Would you loan your body to science for cash?
HEALTH & SCIENCEBy GATONYE GATHURA | 2 months agoBy GATONYE GATHURA | 2 months ago
The first study in Kenya to pay healthy volunteers to be infected with a disease-causing parasite, researchers say, was an eye-opener.
The project acquired invaluable scientific knowledge, put money in volunteers’ pockets but also reports some serious setbacks.
For almost a decade, the Kenya Medical Research Institute (Kemri) has infected volunteers with malaria in search of new knowledge, drugs and vaccines.
The first experiment was carried out among university students in Nairobi in 2012, mainly to understand malaria in Central Kenya.
To cover the Coast and Western Kenya, Kemri, in 2018, brought together volunteers from Kisumu and Kilifi for trials that are the subject of a new assessment.
The assessment by local, UK, US, Thailand and Germany scientists, and currently being peer-reviewed, says Kenyans are open and willing to participate in Human Infection Studies (HIS).
Also called human challenge trials, they involve deliberately infecting healthy volunteers with a disease-causing organism and observing them for a period.
Researchers are especially interested in volunteers who resist the disease, why so, and whether this could be exploited to create new treatments.
The Dantu gene in Coast
For example, in September, Kemri and UK scientists published data showing a rare gene called Dantu found in a few Kenyans at the coast protects against malaria.
The gene, the scientists said, is about two times more effective in protecting against malaria than the best available vaccine. In 1 per cent of the population in Kilifi, the gene offers 70 per cent protection against malaria.
In the current study, scientists engaged the volunteers in the Kisumu, Kilifi trial, their communities, and the study staff. The review has been done almost 18 months since the trial was concluded.
“Volunteers described pride in contributing towards developing a malaria vaccine as a reason for participating,” says the review led by Dr Primus Che Chi of Kemri.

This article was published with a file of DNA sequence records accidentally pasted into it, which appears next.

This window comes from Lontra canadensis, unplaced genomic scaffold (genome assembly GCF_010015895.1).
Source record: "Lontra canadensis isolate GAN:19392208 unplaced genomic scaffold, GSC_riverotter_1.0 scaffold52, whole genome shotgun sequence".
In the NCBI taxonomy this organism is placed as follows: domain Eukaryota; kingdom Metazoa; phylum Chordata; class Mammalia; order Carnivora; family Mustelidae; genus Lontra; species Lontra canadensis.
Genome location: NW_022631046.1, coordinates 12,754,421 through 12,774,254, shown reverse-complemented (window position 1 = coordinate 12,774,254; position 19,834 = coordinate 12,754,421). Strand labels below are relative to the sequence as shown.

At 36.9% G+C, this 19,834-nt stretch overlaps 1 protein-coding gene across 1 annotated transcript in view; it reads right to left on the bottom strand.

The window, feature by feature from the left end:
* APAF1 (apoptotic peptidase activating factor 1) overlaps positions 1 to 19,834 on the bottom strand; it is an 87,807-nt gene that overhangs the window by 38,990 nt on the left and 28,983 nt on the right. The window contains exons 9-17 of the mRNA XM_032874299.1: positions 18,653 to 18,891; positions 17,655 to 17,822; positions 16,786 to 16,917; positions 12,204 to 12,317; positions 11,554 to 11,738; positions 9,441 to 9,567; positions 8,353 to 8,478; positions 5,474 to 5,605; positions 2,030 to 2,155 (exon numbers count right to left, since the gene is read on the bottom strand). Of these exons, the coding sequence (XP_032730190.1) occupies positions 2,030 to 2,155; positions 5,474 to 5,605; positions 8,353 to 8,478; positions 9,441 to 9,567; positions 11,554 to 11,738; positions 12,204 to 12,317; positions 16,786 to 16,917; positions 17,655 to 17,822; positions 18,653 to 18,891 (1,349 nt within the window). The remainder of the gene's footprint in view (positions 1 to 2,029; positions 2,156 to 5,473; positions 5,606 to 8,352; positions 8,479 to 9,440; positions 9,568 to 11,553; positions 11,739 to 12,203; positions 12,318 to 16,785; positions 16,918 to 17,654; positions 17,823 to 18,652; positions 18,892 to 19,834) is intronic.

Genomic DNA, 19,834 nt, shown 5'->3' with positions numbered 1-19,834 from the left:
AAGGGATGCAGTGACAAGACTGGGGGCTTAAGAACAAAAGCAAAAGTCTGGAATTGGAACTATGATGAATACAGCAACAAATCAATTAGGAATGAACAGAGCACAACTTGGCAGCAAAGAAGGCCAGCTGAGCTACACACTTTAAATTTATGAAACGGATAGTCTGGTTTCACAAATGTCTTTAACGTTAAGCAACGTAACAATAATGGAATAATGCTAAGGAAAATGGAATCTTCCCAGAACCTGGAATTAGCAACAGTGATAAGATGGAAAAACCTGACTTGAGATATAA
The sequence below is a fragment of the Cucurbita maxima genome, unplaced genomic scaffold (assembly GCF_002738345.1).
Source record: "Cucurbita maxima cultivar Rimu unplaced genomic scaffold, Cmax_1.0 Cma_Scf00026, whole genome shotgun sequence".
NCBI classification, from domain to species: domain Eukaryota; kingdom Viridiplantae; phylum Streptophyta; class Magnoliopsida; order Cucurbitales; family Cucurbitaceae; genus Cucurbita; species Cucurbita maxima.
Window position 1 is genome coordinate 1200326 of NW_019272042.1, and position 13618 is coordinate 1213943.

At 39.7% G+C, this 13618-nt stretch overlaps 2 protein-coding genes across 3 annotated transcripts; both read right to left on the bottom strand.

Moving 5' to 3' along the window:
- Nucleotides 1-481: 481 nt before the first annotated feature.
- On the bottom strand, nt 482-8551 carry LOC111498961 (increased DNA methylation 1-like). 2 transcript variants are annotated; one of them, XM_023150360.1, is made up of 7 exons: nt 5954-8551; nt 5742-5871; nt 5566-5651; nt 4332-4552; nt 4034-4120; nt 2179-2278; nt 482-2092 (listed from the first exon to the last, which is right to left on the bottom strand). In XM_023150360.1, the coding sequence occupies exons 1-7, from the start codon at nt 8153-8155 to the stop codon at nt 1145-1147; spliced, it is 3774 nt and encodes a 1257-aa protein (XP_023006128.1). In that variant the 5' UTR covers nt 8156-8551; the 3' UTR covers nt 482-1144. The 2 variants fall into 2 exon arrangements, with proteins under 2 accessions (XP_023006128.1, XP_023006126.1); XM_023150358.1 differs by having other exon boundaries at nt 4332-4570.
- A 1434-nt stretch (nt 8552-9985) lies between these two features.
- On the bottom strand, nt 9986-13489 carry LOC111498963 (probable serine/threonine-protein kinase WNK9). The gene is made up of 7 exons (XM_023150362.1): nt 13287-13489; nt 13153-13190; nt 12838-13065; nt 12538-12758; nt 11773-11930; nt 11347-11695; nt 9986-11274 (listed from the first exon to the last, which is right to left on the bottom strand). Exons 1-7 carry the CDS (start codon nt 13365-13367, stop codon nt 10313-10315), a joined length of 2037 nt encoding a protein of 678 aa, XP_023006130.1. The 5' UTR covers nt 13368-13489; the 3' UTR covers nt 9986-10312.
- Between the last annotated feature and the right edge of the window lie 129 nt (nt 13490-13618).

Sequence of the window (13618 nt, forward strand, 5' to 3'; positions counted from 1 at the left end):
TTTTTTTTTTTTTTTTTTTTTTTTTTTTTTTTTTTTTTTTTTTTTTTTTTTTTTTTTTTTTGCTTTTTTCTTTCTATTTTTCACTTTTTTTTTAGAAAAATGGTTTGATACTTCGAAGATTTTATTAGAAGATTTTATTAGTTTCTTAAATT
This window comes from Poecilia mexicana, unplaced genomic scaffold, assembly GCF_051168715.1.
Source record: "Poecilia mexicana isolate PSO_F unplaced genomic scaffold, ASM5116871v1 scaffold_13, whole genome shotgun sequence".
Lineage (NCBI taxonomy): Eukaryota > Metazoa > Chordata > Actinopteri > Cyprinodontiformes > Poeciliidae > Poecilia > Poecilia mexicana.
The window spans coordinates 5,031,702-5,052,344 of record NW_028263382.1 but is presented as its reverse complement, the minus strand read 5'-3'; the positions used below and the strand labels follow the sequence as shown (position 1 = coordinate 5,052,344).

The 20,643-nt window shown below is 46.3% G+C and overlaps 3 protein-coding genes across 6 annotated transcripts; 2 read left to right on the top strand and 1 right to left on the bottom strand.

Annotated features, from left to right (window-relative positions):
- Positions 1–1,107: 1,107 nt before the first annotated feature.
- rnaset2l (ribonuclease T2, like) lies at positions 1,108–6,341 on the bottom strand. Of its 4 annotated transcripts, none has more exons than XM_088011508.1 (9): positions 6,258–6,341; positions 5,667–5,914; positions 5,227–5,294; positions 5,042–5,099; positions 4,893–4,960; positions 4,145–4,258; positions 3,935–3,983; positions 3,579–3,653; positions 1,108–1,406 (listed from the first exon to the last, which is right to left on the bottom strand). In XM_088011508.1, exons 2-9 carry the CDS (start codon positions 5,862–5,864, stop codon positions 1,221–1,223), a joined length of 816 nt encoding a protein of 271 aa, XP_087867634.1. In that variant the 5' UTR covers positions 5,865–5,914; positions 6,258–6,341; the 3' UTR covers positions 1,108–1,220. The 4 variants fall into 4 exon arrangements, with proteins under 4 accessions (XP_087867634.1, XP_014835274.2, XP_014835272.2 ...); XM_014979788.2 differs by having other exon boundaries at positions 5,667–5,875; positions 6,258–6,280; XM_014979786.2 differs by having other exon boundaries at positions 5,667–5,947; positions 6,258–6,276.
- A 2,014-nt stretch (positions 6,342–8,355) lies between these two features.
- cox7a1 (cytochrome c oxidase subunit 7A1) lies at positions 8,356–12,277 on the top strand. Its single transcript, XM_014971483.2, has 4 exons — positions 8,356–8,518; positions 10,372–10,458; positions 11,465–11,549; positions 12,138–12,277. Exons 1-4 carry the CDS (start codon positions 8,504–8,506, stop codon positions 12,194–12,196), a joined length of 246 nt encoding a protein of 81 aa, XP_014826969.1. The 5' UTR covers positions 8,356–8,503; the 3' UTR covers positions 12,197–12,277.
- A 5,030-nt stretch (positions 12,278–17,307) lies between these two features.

The study involved infecting healthy adults of both genders with the malaria parasite and observing them for a maximum of 24 days in total isolation at a guest house of Pwani University in Kilifi.
Both volunteers and project staff, however, say anticipating and actually being injected with what you know to be a serious disease is not without anxiety and some fear.
Anxiety, the review says, was highest at the time of the challenge injection, but long-term follow-up of volunteers showed doubts can persist into the long-term.
“At times I feel like, especially my arms… they don’t want to be subjected to any strenuous work … they are fatigued…at times they are numb ... I can’t do anything … I’m just thinking; could this be due to those injections?” a female volunteer from Ahero, in Kisumu County, told the reviewers.
But the promise of financial compensation at about Sh2,000 ($20) per overnight for a maximum of 24 days seemed to have won over the fears.
This meant those who successfully completed 24 days would get a lump sum of about Sh48,000, a fortune for most.
Volunteers who turned positive for malaria at any point during isolation were treated, released from the study, and only paid for the days spent - a cause for much disappointment.
Ethical issues and family conflicts
Nearly all study participants, the reviewers say, considered compensation as the main reason they decided to be part of the study.
“It was clear that overall, the majority valued the ‘total package’ offered and were almost universally willing to participate in other studies of this type in future,” says the review.
This however, the researchers say, raises ethical issues, whether the lure for money may lead volunteers to overlook the potential risks involved in such studies.
Due to the unusually high compensation in this study, the reviews say it has now become difficult for other nonpaying research projects to attract volunteers.
The lump sum, the review shows, has caused some serious family conflicts necessitating the intervention of Kemri staff and community leaders.
Payments made to some women volunteers, the report says, led to family conflicts, as it was seen to undermine the male household leadership role, especially at the Coast.
The financial windfall, the report shows, was much awaited back home to go into life-changing family projects such as starting businesses or building a new house.
However, some men, the report says, arrived home several days after the event, and with no money, having spent everything on leisure. “This led to unfortunate family conflicts.”
To minimise such incidents the project has decided: “In future studies, such payments will be made on a weekly basis.”
Women put on contraceptives
Also of concern was a requirement that female participants use a highly effective contraceptive throughout the study duration.